There isn’t a name, phrase, or title that more accurately represents the process of embarking on one of the most vulnerable things someone can do than Courageous Journeys.
Willingness to risk the vulnerability that resides in acknowledging past abuse and the struggles it creates is the pure embodiment of courage.
When I decided to begin a practice to help survivors of abuse heal I knew it needed a name that truly meant something. Not only to me, but more importantly, to the survivors who struggled their entire lives with hopelessness, unworthiness, isolation, and the myriad other issues related to experiencing childhood abuse. It needed to represent the reality and significance of what the process means and the inner strength required to take the risk.
From my very first private client who risked asking someone at the gym if she knew of a therapist to the scared young woman in South Africa who never told anyone of her abuse until she sent me an email, and everyone in between, as well as the millions of you out there who continue to hope for a life without pain & struggle, you are the face of courage, strength, and resilience.
Hope is often elusive. It can easily hide behind shame, self-doubt, disappointment, and fear. Resilience keeps you living your life, but it is hope that drives you to believe in the possibility of something different. Your healing journey is born through hope. It may not always be visible, but it is there.
As a way of coping with a life of disappointment, you may choose to give up on hoping for a life free of struggle. The unconscious, self-protective thinking goes something like this…if I don’t allow myself to hope, I will not be disappointed.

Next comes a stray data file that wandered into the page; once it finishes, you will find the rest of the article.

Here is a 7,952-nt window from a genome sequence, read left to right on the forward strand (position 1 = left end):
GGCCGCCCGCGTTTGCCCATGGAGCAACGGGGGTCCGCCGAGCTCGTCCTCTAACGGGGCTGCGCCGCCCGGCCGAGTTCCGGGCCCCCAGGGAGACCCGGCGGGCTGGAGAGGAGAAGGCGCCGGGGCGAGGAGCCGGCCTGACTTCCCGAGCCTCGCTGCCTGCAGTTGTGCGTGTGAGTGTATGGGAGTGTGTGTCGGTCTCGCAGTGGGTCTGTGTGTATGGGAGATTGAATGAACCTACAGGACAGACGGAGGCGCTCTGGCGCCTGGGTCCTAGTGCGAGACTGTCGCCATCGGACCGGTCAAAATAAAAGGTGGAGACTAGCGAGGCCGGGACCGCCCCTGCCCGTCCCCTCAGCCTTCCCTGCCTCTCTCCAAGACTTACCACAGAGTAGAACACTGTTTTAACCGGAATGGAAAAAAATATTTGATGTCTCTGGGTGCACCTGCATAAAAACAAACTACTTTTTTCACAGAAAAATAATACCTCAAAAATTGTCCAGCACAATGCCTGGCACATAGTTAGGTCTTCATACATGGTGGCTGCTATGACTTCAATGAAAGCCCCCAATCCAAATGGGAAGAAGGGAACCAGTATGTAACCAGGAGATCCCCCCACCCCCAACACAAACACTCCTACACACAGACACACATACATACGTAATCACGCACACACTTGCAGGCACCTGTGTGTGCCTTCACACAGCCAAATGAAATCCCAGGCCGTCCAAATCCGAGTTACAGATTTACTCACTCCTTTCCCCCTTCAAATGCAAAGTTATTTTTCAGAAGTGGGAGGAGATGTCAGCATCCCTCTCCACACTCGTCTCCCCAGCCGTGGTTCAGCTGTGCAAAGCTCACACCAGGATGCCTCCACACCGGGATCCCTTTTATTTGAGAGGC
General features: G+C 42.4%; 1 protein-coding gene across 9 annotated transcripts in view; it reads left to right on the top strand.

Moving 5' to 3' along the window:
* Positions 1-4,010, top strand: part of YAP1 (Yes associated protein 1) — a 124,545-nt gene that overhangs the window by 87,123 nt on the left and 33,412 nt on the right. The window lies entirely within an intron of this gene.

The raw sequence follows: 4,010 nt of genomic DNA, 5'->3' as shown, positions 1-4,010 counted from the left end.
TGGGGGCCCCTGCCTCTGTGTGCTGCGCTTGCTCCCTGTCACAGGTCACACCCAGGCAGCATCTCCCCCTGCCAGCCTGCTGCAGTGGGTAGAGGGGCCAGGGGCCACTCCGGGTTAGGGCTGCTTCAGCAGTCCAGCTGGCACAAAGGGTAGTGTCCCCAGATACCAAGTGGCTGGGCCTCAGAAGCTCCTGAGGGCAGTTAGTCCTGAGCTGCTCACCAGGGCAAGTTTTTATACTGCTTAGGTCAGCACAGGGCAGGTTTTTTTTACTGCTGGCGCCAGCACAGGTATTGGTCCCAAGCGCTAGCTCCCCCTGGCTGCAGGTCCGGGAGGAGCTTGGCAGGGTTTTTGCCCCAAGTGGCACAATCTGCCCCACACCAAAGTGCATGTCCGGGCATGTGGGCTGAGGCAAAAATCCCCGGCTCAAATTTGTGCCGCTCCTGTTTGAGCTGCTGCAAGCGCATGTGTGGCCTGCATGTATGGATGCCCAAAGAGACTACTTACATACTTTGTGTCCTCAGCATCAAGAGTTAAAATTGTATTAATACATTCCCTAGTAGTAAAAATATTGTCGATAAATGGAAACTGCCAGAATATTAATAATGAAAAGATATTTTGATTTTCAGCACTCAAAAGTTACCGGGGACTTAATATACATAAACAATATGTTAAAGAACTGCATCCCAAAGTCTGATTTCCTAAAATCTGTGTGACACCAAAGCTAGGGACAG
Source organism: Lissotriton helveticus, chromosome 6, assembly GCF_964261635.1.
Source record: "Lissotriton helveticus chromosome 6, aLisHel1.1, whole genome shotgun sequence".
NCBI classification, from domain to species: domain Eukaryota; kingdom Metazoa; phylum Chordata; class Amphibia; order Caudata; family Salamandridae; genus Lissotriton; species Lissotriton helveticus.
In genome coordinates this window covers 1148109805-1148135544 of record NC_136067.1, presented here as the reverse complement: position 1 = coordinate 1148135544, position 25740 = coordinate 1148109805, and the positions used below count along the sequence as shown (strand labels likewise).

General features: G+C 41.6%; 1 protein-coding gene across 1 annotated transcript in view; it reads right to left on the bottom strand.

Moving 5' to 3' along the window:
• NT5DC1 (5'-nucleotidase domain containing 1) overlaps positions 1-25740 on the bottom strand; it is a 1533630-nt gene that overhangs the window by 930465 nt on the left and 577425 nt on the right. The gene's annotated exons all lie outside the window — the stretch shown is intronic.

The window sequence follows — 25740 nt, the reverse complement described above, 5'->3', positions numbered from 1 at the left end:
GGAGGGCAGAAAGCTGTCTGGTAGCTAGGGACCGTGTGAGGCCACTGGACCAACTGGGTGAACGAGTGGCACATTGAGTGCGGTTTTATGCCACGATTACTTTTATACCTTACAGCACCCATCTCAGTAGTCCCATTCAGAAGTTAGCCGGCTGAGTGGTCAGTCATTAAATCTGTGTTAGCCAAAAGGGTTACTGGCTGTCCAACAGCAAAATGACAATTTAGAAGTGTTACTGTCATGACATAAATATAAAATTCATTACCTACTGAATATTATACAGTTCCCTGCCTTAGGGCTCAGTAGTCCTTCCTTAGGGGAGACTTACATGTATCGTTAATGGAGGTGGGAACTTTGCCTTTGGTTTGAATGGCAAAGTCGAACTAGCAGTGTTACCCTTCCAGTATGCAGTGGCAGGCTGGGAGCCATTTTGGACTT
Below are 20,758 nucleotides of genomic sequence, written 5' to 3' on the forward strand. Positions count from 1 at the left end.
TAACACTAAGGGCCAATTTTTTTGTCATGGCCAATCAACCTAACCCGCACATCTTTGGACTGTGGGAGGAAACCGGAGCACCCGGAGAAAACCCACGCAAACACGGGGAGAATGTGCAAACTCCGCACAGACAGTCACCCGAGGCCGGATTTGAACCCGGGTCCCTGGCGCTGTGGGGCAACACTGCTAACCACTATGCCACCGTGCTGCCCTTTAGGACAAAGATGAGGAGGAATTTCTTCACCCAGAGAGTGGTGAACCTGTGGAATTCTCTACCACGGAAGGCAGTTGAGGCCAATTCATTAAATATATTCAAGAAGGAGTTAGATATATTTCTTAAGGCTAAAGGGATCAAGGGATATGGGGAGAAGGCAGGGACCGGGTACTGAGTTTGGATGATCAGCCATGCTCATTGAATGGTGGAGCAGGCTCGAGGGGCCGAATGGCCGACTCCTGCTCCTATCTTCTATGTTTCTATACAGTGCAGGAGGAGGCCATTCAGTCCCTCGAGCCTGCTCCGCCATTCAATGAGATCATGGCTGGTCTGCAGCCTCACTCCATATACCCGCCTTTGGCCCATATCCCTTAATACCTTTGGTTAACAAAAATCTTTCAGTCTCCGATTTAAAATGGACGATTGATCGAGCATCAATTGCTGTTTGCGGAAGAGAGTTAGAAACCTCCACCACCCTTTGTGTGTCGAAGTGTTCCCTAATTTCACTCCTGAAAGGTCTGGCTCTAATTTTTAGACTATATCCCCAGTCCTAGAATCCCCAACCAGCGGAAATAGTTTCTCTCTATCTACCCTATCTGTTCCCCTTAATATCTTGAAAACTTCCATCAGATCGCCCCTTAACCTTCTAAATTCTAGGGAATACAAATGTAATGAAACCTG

This allows us to feel that we have some level of control over experiencing disappointment. Of course, this is not the reality. It only keeps us from allowing ourselves to dream, to imagine what could be possible for our lives.
I personally know this one very well. As a survivor of abuse and neglect, I wouldn’t acknowledge, even to myself, my deep desire to heal or my dreams of a life beyond abuse.
People will often deny their courage. Instead, identifying their struggles and mistakes as examples of how little courage they possess. They have a belief if they were truly courageous they wouldn’t have been effected by the abuse; they would have “gotten over it” by now, they would choose better relationships, they wouldn’t have whatever diagnosis they’ve been given.
It is not possible to survive a childhood of abuse without courage. It is not possible to share your story, ask for help, or begin healing without courage. The very fact you are reading this means you are courageous enough to acknowledge the pain and struggle.
Many people, instead, choose to live in denial. Living in denial does not make you a bad or weak person. Denial can serve a very helpful purpose. During the abuse it can literally help you survive. However, it also keeps you from healing.
You cannot heal what you deny has been wounded. (tweet it)
If you are a survivor of childhood abuse or neglect, you are not alone. I’ve (almost) always known the statistics of people abused. 1 in 3 girls and 1 in 5 boys before they reach the age of 18. However it wasn’t until creating my website and YouTube channel and hearing from people all over the world, that I fully understood the depth and breadth of childhood abuse. That no matter where we live or what our individual experience was, we all long for the same thing. To heal. To know we are not alone.
Healing is possible. You deserve to have a life beyond pain and struggle. I know it’s almost an automatic response to identify a rebuttal to the previous statements. Why healing isn’t possible for you or all the reasons you don’t deserve to heal. However, just because it’s an automatic response doesn’t mean it’s true.
You can learn to let go of the beliefs you’ve been holding on to, that have been holding you back, allowing you to believe in your worthiness and see yourself as the rest of the world sees you…Strong, Courageous, Beautiful, and Capable.
I’d love to hear about your experience with your own Courageous Journey. What does healing mean to you?